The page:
But 40 years later, Natural Plus is still operating. We give thanks to our parents for financial and moral support, for our children and their hard work and tolerance of this life, for hard working employees, and most of all for all the wonderful customers who have supported us - some of whom have become lifelong friends and acquaintances.

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In 2013, our son David left his job with the DNR, and his wife, Mary, left her job as an OT to take over the nursery.  They face the same challenges we faced, and many new ones including a more impatient and demanding technology dominated world.  But they have risen to the challenge and hope to make improvements as the years go by, and most of all continue to serve you.

Again – we thank YOU , our customers for supporting us!  And we hope to get to meet many new customers.

 Help us celebrate 40 years at our Spring Open House  May 4-12.

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 Focus on Plants: Windbreaks & Some New Varieties

Now is the time to plan for and order windbreaks. If you need help designing a windbreak, give us a call. The most common windbreak varieties now are Norway Spruce, Eastern Red Cedars, Oaks, Redtwig Dogwoods, and Lilacs.

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New varieties of plants are continually being developed.  Growers are adding new varieties of barberries, spireas, rhododendrons, ninebarks, hydrangeas, perennials, and many other plant species.

We would especially like to inform you of hardy disease resistant Elms. These new varieties are resistant to Dutch Elm Disease which wiped out virtually all of the elms about 30-40 years ago.  These beautiful, vase shaped trees can now be added back to your landscape and will add interest, beauty , and shade.

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EARLY SPRING BLOOMERS

written by Dave and Linda Hopper

March has gone out like a lion - but spring is around the corner. Here at the nursery we are watching for those wonderful signs of Spring.  A sure sign of spring for us is that geese, and human snowbirds are back!  We look forward to seeing any new or previous customers soon.

Focus on Plants: Early Spring Bloomers

Each week this year we will do a short focus on seasonal plants and care tips that may be of interest to you. This week our focus is on early spring bloomers.
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 The first shrub that you will most likely see blooming very soon is the forsythia. These shrubs typically get about 6 feet tall and have yellow showy blooms early in spring. Blooms appear before the leaves. Keep your eye out for forsythias in your neighborhood.

Other early spring bloomers include tulips, daffodils, Siberian squill, and woodland natives like Virginia bluebells.  (Remember tulips and daffodils are bulbs and need to be planted in the fall for spring blooms.)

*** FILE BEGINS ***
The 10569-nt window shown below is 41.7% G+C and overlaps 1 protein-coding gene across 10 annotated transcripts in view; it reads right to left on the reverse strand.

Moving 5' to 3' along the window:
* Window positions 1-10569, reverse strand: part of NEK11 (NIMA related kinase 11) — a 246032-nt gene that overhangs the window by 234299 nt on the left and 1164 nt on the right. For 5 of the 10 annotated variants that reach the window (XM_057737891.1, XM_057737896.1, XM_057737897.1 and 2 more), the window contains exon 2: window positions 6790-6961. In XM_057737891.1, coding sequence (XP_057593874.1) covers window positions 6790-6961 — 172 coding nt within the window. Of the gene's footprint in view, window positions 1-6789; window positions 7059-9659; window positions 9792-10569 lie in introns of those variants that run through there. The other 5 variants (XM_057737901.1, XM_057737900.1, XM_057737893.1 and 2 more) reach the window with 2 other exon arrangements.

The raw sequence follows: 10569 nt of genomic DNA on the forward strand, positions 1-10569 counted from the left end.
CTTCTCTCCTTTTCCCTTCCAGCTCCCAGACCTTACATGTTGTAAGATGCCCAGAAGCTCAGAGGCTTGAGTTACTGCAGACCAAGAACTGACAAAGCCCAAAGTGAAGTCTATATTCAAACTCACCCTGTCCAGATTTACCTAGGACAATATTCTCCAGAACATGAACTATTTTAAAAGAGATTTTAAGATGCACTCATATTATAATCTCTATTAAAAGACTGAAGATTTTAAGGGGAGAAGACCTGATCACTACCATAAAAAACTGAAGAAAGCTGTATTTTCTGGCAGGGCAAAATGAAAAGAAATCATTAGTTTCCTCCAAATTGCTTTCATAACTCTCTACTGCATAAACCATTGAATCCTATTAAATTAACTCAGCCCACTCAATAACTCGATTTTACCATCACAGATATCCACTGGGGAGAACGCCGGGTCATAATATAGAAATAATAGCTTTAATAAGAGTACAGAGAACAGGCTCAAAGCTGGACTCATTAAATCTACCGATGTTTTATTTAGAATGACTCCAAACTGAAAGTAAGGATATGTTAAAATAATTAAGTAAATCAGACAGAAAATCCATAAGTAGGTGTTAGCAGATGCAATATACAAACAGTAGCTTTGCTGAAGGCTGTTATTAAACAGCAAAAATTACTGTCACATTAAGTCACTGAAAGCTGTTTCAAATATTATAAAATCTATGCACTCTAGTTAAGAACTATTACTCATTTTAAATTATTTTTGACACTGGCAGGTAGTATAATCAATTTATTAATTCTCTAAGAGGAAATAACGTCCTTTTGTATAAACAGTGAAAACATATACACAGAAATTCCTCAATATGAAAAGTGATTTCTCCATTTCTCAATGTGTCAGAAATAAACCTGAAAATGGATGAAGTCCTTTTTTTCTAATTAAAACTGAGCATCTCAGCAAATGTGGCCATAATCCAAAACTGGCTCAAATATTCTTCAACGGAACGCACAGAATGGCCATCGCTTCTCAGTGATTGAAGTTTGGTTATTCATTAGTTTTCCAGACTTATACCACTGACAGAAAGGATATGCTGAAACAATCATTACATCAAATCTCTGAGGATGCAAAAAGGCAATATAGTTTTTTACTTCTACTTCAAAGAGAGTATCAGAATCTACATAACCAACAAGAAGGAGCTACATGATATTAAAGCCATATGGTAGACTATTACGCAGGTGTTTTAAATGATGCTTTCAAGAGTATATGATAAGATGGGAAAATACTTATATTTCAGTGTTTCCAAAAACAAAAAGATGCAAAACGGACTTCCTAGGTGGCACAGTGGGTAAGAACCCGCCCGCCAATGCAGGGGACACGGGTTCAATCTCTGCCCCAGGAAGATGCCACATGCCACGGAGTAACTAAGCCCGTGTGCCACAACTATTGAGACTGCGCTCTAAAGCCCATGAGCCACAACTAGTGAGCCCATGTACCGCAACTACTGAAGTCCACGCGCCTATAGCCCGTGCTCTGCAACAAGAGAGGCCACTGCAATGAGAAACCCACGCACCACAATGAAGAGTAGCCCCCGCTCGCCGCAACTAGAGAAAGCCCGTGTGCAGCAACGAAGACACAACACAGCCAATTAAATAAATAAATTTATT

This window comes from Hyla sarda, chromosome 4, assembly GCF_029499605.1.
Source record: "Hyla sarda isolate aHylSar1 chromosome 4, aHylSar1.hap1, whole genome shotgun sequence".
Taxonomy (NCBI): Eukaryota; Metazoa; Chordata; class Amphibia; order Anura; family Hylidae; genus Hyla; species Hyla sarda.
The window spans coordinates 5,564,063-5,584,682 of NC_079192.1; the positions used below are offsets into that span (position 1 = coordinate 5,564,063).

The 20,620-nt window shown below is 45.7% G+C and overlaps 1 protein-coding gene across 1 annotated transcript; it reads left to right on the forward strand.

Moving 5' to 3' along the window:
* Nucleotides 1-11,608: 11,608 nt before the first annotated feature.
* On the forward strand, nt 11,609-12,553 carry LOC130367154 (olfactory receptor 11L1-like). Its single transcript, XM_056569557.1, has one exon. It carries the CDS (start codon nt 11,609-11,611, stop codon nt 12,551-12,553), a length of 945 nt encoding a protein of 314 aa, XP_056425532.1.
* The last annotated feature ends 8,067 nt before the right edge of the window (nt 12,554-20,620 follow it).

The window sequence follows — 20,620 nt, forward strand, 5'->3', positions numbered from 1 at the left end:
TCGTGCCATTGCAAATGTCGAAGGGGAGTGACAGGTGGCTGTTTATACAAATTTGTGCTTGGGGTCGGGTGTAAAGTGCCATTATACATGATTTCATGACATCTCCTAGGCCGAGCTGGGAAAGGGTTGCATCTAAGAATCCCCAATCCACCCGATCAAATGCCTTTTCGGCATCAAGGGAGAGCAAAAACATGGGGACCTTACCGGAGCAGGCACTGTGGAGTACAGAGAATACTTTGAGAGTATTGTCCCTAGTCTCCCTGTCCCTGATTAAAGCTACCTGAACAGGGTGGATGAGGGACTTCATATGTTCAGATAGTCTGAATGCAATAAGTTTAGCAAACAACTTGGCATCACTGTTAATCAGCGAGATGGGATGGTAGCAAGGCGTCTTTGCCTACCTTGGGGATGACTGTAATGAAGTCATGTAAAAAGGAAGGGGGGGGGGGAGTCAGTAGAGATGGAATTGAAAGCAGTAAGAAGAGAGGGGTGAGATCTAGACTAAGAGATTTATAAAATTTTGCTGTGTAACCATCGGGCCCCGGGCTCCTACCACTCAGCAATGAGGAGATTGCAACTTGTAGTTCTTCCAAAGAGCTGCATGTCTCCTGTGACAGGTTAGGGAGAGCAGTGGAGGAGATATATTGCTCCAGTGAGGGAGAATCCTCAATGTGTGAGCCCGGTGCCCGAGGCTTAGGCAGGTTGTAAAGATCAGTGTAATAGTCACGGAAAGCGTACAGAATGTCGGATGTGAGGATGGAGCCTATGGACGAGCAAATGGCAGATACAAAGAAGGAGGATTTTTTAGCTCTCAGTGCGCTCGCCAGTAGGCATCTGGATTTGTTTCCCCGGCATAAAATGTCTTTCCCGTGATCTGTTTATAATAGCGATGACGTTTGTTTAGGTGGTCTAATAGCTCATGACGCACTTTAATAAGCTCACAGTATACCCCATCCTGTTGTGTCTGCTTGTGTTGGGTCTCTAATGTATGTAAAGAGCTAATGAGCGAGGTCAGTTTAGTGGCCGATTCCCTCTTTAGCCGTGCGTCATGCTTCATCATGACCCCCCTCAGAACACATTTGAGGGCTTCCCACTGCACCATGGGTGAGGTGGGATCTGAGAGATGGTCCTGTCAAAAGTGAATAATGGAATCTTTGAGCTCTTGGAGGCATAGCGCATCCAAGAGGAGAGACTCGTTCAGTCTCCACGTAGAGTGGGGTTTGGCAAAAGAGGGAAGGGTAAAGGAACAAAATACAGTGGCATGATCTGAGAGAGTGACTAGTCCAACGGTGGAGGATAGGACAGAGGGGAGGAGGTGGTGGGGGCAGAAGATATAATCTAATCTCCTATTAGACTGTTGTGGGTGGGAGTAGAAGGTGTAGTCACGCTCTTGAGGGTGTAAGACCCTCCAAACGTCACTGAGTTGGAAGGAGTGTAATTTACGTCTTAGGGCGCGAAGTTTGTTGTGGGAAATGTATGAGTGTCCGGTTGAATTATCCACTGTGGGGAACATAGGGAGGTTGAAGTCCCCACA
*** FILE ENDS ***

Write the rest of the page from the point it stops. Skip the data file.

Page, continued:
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Merry Christmas!

Wishing you a Merry Christmas and a Happy New Year! 

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As 2017 comes to a close, we want to thank you for supporting us and believing in us. We are so excited for our 2018 season, to celebrate Natural Plus's 40th anniversary and our 5th season as owners.  We will continue to grow the retail side of our nursery, however we are taking a break from large landscaping projects in 2018, so we can better serve you at our nursery. We will continue to provide design services and recommendations for plantings, and will be delivering and planting our trees and shrubs. We are making it a priority to better serve our loyal and supportive customers.

Thank you for everything and we will see you in the New Year! 
 

It's not too late!

It's not too late: Protect your trees! 

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Winter is quickly approaching, it's time to make sure you've got your trees covered.

There are several reasons to protect your trees. 

If you have rabbit problems, you need to wrap the trunk of the tree. When food sources are scarce, rabbits and rodents will eat the bark of your new trees. Any trees with a trunk 3" or less in diameter, especially fruit and flowering trees, need to have a tree wrap protecting the trunk.

If you have an abundance of deer where you live, its a good idea to consider a fence around your newly planted tree. Just wrapping with the plastic or paper wrap will likely not be enough to protect the tree against damage.  Deer will rub their antlers against the new bark while rutting.

Trees should be wrapped or fenced from Halloween to May day every year. 

We recommend using light colored plastic wrap or corrugated plastic pipe to wrap your trees. Stay away from dark or black tree wrap as this can heat up the trunk of the tree too much.